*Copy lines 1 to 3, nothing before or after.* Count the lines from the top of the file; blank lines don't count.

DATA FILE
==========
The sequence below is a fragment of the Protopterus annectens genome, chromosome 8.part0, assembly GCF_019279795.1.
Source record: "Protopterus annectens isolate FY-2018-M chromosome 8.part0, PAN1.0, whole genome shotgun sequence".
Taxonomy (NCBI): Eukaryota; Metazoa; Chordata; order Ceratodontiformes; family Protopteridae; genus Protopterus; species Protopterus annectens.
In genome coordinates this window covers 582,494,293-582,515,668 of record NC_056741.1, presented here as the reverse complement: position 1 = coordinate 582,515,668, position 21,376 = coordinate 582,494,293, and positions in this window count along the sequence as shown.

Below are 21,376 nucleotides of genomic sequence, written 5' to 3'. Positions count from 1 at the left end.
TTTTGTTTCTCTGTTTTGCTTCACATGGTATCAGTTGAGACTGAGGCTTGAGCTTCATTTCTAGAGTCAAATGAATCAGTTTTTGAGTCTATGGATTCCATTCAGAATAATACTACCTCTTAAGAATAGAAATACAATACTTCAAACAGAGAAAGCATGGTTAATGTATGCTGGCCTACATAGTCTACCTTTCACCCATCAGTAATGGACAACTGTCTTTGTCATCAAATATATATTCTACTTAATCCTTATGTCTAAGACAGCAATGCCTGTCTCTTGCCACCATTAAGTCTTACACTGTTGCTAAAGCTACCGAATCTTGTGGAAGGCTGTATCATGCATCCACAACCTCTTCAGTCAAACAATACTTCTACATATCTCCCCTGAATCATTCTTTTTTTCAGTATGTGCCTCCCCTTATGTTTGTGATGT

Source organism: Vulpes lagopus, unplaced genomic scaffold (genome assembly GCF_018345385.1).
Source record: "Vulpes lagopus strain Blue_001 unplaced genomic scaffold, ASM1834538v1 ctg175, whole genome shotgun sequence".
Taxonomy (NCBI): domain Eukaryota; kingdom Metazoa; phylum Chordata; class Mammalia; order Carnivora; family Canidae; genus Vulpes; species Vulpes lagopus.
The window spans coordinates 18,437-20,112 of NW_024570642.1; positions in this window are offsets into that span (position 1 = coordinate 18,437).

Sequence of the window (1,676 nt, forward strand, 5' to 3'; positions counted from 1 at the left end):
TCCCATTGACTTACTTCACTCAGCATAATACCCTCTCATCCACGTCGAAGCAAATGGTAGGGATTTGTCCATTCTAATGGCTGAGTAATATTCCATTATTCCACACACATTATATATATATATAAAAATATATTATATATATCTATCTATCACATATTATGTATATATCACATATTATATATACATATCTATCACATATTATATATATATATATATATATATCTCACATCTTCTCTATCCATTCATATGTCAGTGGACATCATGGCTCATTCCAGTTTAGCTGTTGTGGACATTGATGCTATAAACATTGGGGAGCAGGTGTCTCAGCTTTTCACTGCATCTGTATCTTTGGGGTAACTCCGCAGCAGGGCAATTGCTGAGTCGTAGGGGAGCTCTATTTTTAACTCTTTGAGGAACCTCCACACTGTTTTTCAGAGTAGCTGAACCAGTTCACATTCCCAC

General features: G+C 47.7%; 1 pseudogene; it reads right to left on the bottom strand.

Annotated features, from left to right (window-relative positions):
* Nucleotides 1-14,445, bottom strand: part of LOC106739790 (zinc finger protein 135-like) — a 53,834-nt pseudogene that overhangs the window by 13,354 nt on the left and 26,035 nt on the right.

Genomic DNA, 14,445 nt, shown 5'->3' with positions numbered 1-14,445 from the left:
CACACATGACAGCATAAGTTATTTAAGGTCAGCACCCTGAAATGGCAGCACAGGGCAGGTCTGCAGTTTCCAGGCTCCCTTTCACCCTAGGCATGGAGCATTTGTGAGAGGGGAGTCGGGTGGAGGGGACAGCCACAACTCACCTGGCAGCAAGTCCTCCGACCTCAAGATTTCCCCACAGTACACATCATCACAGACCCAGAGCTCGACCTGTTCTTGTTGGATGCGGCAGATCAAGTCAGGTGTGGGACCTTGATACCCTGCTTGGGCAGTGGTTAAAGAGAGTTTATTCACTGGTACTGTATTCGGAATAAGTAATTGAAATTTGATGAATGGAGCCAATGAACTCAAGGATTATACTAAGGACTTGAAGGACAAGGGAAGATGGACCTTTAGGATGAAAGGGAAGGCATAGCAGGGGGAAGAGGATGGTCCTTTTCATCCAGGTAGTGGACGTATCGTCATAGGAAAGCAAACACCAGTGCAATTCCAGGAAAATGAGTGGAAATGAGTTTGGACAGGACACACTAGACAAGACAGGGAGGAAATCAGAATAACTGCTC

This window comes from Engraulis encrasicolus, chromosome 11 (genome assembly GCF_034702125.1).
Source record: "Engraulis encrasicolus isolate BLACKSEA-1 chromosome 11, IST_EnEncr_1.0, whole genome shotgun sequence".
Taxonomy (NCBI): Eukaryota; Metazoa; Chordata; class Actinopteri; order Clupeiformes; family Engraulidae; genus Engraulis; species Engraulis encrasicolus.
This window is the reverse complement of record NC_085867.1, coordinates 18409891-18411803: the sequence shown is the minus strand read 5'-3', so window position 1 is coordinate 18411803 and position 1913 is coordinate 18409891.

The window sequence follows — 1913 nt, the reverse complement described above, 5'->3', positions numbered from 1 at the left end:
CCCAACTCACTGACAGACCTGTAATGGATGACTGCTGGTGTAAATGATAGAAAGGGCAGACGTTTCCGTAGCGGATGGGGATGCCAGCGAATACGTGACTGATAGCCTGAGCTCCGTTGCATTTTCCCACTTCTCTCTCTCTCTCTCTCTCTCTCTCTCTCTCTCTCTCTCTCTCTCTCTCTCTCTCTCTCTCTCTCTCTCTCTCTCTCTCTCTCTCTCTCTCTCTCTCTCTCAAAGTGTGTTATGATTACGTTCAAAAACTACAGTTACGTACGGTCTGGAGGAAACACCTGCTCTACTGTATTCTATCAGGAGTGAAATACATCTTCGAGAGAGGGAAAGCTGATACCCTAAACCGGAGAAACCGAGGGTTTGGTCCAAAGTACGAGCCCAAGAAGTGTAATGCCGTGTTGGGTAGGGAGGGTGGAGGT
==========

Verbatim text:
The sequence below is a fragment of the Protopterus annectens genome, chromosome 8.part0, assembly GCF_019279795.1.
Source record: "Protopterus annectens isolate FY-2018-M chromosome 8.part0, PAN1.0, whole genome shotgun sequence".
Taxonomy (NCBI): Eukaryota; Metazoa; Chordata; order Ceratodontiformes; family Protopteridae; genus Protopterus; species Protopterus annectens.